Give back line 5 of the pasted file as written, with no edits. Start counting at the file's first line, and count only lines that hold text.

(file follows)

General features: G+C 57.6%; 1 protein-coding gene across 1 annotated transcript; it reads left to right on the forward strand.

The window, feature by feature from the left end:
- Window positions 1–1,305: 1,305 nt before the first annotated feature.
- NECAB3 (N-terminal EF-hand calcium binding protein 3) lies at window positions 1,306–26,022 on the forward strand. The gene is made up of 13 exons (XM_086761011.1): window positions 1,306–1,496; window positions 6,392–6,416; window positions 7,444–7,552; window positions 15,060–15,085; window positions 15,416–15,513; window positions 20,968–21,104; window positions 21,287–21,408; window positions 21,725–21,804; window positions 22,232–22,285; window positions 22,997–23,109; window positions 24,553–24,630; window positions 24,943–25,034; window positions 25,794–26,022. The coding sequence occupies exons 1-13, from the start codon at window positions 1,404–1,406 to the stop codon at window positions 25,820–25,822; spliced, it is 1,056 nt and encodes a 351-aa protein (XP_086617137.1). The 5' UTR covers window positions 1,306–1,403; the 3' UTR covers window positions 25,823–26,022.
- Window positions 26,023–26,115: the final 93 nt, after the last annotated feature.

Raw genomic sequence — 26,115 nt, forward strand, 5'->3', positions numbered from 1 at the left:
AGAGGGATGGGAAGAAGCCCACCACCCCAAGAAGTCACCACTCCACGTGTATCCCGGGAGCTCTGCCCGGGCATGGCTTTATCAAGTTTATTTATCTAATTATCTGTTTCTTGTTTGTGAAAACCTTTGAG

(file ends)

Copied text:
- Window positions 26,023–26,115: the final 93 nt, after the last annotated feature.